Now is a very interesting time for women. Their image in the media, their progress regarding power and respect is ambiguous and conflicting. Over previous years progress has been made in certain areas. We are now seeing more and more women in greater positions of power such as Sheryl Sandberg at Facebook or Meg Whitman at HP. In 1981, women made up only 5.6 percent of the top one percent. In 2012 that figure was reported to be at 18.3 percent. Clearly, progress has been made here and women are gaining more and more power. Last year’s presidential election saw the first ever female candidate, Hilary Clinton, to make it to the penultimate position in the election race. Throughout the campaign, frequently brought up the topic of feminism, women in power, and women’s progress for equality were raised.
This also leads us to another interesting topic, Donald Trump. The man who was elected despite his less than fair remarks about harassing women leaked to the media. In response to his election, millions of women to the streets in cities across the world spoke out about his attitude towards women. Yet surprisingly 53% of white women voted for Trump. Regardless of race, this is a staggering amount considering the remarks he has made about women, which makes this whole situation so much more intriguing.
Politics aside, music and the arts has often been a space for great female empowerment. Although in recent years many self-proclaimed feminist artists have drummed up controversy regarding what is empowerment and what is purely media grabbing attention. Miley Cyrus is a prime example of this. Throughout her career, she has often made remarks such as, ‘I feel like I’m one of the biggest feminists in the world because I tell women to not be scared of anything’. This has divided women everywhere. Is she free and expressive or simply trying to grab headlines?
It can be a difficult time for young girls who are trying to discover their role and identity in this world. On top of this, there is also the added stress of conforming to the physical demands of what a woman should look like. Over the last 50-60 years, the female figure with movies and advertising has dramatically changed. More and more women are pictured as slim, beautiful and attractive. Evidence indicates this influence can lead to negative body image and low self-esteem which can lead to dangerous consequences. For example, one study found a positive correlation between media image and body image. With American girls aged 7-12, it was found that television exposure was a clear predictor for a thinner ideal body shape and a higher level of disordered eating one year later.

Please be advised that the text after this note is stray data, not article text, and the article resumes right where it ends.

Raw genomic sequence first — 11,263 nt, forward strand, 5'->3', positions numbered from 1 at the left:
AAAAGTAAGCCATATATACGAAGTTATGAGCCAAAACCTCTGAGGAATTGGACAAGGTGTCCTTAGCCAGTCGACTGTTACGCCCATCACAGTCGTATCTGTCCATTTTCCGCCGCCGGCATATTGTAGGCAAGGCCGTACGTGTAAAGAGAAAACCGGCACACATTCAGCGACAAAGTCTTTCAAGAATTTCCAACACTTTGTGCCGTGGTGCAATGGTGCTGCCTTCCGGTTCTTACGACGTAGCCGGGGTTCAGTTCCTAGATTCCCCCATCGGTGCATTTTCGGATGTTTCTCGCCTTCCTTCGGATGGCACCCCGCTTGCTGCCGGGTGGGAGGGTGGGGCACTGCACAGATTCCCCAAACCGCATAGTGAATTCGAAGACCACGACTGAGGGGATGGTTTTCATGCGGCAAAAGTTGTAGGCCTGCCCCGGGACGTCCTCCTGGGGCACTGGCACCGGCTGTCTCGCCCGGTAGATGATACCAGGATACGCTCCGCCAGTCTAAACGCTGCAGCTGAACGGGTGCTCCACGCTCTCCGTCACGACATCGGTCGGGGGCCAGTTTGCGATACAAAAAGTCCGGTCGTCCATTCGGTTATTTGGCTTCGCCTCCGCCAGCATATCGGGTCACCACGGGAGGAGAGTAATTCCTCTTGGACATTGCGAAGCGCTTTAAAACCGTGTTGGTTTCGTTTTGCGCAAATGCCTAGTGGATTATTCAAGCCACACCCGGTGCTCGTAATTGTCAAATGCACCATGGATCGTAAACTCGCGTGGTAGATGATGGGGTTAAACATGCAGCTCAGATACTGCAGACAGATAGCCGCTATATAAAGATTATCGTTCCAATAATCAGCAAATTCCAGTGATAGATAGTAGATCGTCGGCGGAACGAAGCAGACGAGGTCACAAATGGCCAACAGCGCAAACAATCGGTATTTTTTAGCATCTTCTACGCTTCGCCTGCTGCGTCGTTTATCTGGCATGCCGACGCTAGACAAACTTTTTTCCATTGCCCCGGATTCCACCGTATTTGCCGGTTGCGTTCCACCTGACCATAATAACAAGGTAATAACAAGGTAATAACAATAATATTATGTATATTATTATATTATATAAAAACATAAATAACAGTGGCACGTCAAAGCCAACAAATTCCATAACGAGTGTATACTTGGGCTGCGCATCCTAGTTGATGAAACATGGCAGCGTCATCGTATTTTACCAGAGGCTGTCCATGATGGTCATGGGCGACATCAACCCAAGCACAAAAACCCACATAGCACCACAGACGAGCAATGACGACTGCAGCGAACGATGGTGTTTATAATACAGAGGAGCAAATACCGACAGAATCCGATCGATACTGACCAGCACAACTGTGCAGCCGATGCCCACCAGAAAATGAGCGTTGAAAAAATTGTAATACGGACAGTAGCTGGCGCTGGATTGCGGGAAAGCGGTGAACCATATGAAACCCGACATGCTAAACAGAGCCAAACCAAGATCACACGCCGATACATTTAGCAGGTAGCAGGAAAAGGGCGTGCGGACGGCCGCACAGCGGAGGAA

Among all this chaos, confusion and controversy it can be hard to know what to do or where to stand. However, you can make a difference if you feel that something needs to change. In November 2000, the Campbell Soup company launched many ads for a television campaign. In this 30 second TV ad young boys roughly aged around 9 or 10 offer girls of a similar age soup. The girls declined and said, they can’t accept as they are watching their weight. The boys respond, “lots of Campbell’s soups are low in calories”. The girls then accept the offer followed by the commentator announcing “Because over 30 savory Campbell’s soups have under 100 calories or 3 grams of fat or less per serving. So you can feel full on fewer calories”. This angered Joe Kelly who saw the ad and as a father felt he needed to say something. He contacted the company regarding its controversial message which implied young girls need to watch their weight. A few days later the Vice president of marketing and communications called Joe to inform him that he had read his letter, reviewed the ad and agreed with their point. Because of Joe’s actions, the ad was pulled. This may be a drop in the ocean but it is still important to remember you have the power to change things if you feel that something is wrong and you should always make your voice heard in. Within Business, Politics and the Media, women everywhere have made great strides towards equality, however, there is still a great deal of more work to be done.